Life & Culture

The Orthodox Hendon boy who broke into the global art circuit

Fêted multimedia artist David King Reuben’s first show was in his parents’ suburban back garden


Artist David King Reuben has never played by the rules.

From his monochrome sculptures in the centre of London’s 19th-century Burlington Arcade to his eclectic paintings that grace the homes of the rich and famous, his work also always sparks conversation.

And with international exhibitions from Los Angeles to London’s Soho it is work he can now pick and choose. As he puts it: “My artworks are in the right collection, with the right people, on the right walls.”

But international artist stardom was not how he expected the plot of his life to turn out.
Reuben grew up in a strictly Orthodox home in Hendon, north-west London, where he was the eldest of seven children.

Bar the occasional Disney film on a Sunday, television was banned and his primary school was so insular, one of his teachers refused to use the plus sign in maths because she said the symbol resembled a crucifix.

One of the 35-year-old artist’s earliest memories is of climbing into bed in a three-piece black suit so he’d be ready for the following morning’s walk to synagogue for the sunrise service.

It was a life regulated by rules and boundaries yet when he hit his teens and rebelled against what he saw as the constraints of Orthodox custom and practice, his parents gave him space to express his adolescent angst.

They understood that “I was angry and needed get my demons out. For a long time all I would do was bunk off school and draw,” says the former Hasmonean pupil.

In fact, his Sephardi parents, who have roots in Iraq and India, were so understanding they even converted a room at the back of their house that had been reserved for Torah study into the artist’s first studio, into a space where self-expression could reign.

When he was wasn’t at his part-time job peeling potatoes and carrots for a kosher caterer, the studio was where you would find him.

“Painting gave me the language to say things that I couldn’t put into words. For a boy brought up in an ultra-Orthodox world, art was liberating. I imagined it as a microphone into which I could speak loudly. My studio was a place where I could say and question things that I couldn’t in my life outside.”

At first, though, he did not have any actual paint. Instead, he painted with nail varnish and berries from the family fridge.

On one occasion, his father caught him sketching an image, which Reuben will describe only as “super offensive”.

Somehow, word got out and rumours started to spread. Followed by questions: was it true that he painted “this or that”.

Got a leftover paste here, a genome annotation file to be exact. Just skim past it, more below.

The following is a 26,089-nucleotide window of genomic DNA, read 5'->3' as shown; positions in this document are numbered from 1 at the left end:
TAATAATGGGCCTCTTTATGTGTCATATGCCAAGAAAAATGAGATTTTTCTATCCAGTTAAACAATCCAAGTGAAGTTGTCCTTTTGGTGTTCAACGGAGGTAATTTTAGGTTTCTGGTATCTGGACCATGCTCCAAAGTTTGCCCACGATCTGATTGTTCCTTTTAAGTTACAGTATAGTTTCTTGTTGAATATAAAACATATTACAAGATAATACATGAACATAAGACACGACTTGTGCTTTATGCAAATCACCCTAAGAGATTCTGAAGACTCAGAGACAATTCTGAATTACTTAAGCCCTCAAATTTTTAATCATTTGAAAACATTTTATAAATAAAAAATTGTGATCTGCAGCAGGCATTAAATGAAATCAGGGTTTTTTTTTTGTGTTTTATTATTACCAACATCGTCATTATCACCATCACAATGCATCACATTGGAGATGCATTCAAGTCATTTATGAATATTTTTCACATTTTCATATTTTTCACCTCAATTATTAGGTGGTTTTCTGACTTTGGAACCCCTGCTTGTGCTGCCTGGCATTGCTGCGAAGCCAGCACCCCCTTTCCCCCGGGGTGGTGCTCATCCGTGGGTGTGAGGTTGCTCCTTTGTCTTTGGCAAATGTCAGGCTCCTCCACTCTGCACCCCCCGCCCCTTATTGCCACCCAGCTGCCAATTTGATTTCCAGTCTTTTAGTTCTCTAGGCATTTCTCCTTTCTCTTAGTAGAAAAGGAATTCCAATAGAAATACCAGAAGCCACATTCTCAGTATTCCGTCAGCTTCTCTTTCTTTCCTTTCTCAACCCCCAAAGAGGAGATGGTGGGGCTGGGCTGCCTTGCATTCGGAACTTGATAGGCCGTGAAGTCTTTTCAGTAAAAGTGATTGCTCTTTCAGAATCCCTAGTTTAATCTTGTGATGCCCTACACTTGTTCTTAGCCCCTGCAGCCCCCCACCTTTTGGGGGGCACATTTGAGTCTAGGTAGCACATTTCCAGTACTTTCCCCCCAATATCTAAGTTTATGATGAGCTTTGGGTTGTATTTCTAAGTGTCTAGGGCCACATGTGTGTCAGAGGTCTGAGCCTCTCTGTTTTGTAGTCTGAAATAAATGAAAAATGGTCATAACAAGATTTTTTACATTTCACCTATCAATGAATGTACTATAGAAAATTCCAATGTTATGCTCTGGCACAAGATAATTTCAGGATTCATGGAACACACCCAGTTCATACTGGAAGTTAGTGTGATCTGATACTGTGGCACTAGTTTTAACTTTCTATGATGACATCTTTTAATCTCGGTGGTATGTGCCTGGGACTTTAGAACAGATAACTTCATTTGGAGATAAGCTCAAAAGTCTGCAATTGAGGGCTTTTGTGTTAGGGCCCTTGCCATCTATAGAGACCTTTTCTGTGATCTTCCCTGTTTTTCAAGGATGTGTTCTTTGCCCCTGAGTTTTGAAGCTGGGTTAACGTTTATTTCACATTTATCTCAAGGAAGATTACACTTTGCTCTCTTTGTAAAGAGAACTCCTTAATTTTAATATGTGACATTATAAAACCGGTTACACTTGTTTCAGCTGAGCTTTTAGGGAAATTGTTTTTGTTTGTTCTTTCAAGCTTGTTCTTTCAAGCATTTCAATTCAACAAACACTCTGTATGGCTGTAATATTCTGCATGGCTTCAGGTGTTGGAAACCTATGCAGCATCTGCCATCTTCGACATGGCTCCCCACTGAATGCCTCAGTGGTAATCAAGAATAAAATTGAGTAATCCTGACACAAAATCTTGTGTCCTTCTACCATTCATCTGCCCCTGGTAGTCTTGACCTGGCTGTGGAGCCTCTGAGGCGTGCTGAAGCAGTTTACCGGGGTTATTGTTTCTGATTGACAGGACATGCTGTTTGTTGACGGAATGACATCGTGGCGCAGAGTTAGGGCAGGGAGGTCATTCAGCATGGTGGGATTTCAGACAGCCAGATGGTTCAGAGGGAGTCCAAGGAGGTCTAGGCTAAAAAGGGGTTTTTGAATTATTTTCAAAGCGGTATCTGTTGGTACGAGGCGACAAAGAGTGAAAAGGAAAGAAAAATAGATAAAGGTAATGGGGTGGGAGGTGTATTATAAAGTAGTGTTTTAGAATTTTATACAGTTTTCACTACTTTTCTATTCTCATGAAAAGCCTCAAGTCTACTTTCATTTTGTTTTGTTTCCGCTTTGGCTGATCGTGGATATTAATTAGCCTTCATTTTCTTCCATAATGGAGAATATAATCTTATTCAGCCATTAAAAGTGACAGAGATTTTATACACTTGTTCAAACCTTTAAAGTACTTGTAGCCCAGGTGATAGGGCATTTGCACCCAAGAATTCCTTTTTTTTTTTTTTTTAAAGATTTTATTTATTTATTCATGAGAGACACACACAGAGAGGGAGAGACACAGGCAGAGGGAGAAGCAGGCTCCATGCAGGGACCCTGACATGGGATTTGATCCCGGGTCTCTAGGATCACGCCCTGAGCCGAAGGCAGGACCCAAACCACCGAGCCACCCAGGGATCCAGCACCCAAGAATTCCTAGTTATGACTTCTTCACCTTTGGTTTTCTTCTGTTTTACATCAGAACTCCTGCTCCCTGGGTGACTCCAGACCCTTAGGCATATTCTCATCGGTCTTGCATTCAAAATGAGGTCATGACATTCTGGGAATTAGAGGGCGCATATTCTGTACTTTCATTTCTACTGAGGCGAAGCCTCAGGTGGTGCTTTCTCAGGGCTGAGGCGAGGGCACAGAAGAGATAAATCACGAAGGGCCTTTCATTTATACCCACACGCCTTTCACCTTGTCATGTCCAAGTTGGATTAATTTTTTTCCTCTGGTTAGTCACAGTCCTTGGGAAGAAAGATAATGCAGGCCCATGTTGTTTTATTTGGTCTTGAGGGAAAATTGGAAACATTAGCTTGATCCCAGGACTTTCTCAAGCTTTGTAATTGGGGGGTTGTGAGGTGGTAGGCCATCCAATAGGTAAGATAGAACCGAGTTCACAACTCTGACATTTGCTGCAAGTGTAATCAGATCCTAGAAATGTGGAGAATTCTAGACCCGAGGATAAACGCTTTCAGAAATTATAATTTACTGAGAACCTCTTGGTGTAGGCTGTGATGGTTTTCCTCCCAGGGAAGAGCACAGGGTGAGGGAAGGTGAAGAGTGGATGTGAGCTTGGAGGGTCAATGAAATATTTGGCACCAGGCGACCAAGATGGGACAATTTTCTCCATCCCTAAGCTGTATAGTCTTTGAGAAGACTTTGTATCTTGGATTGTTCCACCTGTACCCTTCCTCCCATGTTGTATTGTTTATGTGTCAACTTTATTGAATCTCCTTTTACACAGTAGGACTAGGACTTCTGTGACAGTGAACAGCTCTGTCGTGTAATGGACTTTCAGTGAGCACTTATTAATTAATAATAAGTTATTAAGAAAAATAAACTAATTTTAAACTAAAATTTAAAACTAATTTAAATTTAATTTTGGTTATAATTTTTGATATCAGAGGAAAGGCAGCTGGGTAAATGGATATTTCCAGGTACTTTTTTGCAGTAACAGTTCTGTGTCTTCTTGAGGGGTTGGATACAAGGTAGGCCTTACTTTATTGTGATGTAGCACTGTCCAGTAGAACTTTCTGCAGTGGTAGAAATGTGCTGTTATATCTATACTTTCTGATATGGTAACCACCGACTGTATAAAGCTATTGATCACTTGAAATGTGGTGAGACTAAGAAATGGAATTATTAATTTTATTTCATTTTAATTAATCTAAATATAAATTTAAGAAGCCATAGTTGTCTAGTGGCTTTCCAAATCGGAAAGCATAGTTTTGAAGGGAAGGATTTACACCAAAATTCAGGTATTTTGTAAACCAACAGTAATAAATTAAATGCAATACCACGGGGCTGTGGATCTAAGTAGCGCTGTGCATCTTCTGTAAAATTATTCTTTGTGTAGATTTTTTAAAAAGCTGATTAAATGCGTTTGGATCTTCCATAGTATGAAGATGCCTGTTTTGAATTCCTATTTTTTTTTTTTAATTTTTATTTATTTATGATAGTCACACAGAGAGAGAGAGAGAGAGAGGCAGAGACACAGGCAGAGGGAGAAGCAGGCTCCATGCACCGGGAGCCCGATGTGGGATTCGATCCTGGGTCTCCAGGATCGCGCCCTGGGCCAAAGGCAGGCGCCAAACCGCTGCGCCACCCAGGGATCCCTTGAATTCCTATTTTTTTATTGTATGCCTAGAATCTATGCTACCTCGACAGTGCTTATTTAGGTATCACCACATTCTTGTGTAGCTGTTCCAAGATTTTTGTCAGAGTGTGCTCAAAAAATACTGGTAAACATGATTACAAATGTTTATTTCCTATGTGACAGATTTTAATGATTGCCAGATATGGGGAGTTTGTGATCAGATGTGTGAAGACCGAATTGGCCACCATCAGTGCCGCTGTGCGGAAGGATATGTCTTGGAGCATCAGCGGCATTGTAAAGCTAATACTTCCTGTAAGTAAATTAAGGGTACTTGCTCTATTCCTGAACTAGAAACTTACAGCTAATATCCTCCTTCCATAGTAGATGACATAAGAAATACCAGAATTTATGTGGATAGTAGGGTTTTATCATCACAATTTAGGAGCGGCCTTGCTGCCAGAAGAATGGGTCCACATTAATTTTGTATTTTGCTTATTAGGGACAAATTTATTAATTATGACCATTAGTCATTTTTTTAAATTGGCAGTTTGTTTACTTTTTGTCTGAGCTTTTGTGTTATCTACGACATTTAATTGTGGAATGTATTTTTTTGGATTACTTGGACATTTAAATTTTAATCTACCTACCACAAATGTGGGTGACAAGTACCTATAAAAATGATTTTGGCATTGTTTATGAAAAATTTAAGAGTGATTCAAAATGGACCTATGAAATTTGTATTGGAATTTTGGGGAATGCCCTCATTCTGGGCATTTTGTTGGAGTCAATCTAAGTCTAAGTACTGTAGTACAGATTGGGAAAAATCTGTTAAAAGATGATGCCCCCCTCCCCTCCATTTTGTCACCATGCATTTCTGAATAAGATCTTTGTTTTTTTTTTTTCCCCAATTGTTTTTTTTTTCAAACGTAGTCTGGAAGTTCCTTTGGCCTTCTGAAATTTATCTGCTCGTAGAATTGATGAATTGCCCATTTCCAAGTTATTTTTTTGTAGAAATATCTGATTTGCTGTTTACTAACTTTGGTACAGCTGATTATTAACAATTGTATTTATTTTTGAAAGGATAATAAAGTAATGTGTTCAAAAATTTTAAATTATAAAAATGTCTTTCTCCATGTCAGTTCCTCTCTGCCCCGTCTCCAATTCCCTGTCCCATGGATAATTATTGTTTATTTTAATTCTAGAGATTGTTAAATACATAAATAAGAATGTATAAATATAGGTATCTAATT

His response was to express in his art all the rumours about which he was being questioned.

“I took the community’s greatest and darkest fears and made them a reality,” he smiles.
But once again he was met with understanding: he held his first solo show in his parents’ back garden.

It wasn’t long before he embedded himself in London’s creative scene and started filming artists, models and drag queens in an attempt to understand what made this alternative world tick.

“I wanted to break out of the community, I wanted to explore what was beyond Orthodox boundaries.”

The quest took him to New York where he enrolled in the School of Visual Arts and where he had a “creative and wild” life for the ensuing decade.

He won’t provide details, saying instead that he introduced himself to the right people, wrote music and got his first commission, a painting for which he was paid £11,500.

Today his buyers are prominent collectors, including business magnate Idan Ofer, BlackStone head Chinh Chu and the Zabludowicz Collection.

He has sold to award-winning film directors and actors, including Quantam of Solace director Marc Forster, Trainspotting actor Jonny Lee Miller and music executive Scott “Scooter” Braun.

And his work, which ranges from video installation and ceramics to oil paintings on canvas and concrete, has been photographed for Vogue, Architectural Digest and Cool Hunting.

This year, the former Hasmonean boy also completed a project for Louis Vuitton’s Spring/Summer 2023 read-to-wear collection that used AI models.

“It was a painstaking process that involved hand-painting the models’ clothes,” he says.

Now he is working on a series of paintings inspired by early markings on cave walls. He is taking commissions, but warns there is a “wait list”.
Judaism has not had to wait, however. He has found his way back to the faith he abandoned in his twenties.

Now, though, he practises on his own terms.

“When I’m on a run, I listen to Sephardi music, which I love and I always listen to the selichot. I also pray and meditate.

“I think my relationship with Judaism is a very beautiful one.

“For someone who once threw it away, I am back to being very traditional. It’s a tie to history.

“I think we need faith to be anchored.

“We all need a higher power in our life. We all need to feel small, to feel big.”

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